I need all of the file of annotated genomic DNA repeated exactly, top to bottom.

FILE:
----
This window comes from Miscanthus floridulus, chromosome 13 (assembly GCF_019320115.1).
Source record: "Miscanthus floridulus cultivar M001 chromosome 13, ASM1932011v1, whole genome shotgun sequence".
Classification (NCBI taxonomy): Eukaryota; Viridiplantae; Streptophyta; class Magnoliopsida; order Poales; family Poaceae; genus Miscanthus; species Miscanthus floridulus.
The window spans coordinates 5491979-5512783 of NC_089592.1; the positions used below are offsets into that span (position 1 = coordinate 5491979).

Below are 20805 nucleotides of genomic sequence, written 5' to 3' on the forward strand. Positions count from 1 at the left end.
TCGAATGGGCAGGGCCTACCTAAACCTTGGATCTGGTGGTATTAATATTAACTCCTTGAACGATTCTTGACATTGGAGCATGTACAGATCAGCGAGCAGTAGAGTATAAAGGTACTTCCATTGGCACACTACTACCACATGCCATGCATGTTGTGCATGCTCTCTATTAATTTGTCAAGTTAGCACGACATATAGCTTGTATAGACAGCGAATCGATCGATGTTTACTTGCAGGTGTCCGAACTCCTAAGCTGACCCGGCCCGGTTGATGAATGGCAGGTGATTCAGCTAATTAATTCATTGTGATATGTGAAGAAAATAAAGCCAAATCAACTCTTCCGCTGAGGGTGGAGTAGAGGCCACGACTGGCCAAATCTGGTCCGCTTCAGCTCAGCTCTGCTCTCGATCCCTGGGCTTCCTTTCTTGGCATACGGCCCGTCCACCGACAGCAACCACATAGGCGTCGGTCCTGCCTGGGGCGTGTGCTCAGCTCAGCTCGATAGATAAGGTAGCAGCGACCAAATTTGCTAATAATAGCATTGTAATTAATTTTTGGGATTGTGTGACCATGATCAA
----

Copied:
This window comes from Miscanthus floridulus, chromosome 13 (assembly GCF_019320115.1).
Source record: "Miscanthus floridulus cultivar M001 chromosome 13, ASM1932011v1, whole genome shotgun sequence".
Classification (NCBI taxonomy): Eukaryota; Viridiplantae; Streptophyta; class Magnoliopsida; order Poales; family Poaceae; genus Miscanthus; species Miscanthus floridulus.
The window spans coordinates 5491979-5512783 of NC_089592.1; the positions used below are offsets into that span (position 1 = coordinate 5491979).

Below are 20805 nucleotides of genomic sequence, written 5' to 3' on the forward strand. Positions count from 1 at the left end.
TCGAATGGGCAGGGCCTACCTAAACCTTGGATCTGGTGGTATTAATATTAACTCCTTGAACGATTCTTGACATTGGAGCATGTACAGATCAGCGAGCAGTAGAGTATAAAGGTACTTCCATTGGCACACTACTACCACATGCCATGCATGTTGTGCATGCTCTCTATTAATTTGTCAAGTTAGCACGACATATAGCTTGTATAGACAGCGAATCGATCGATGTTTACTTGCAGGTGTCCGAACTCCTAAGCTGACCCGGCCCGGTTGATGAATGGCAGGTGATTCAGCTAATTAATTCATTGTGATATGTGAAGAAAATAAAGCCAAATCAACTCTTCCGCTGAGGGTGGAGTAGAGGCCACGACTGGCCAAATCTGGTCCGCTTCAGCTCAGCTCTGCTCTCGATCCCTGGGCTTCCTTTCTTGGCATACGGCCCGTCCACCGACAGCAACCACATAGGCGTCGGTCCTGCCTGGGGCGTGTGCTCAGCTCAGCTCGATAGATAAGGTAGCAGCGACCAAATTTGCTAATAATAGCATTGTAATTAATTTTTGGGATTGTGTGACCATGATCAA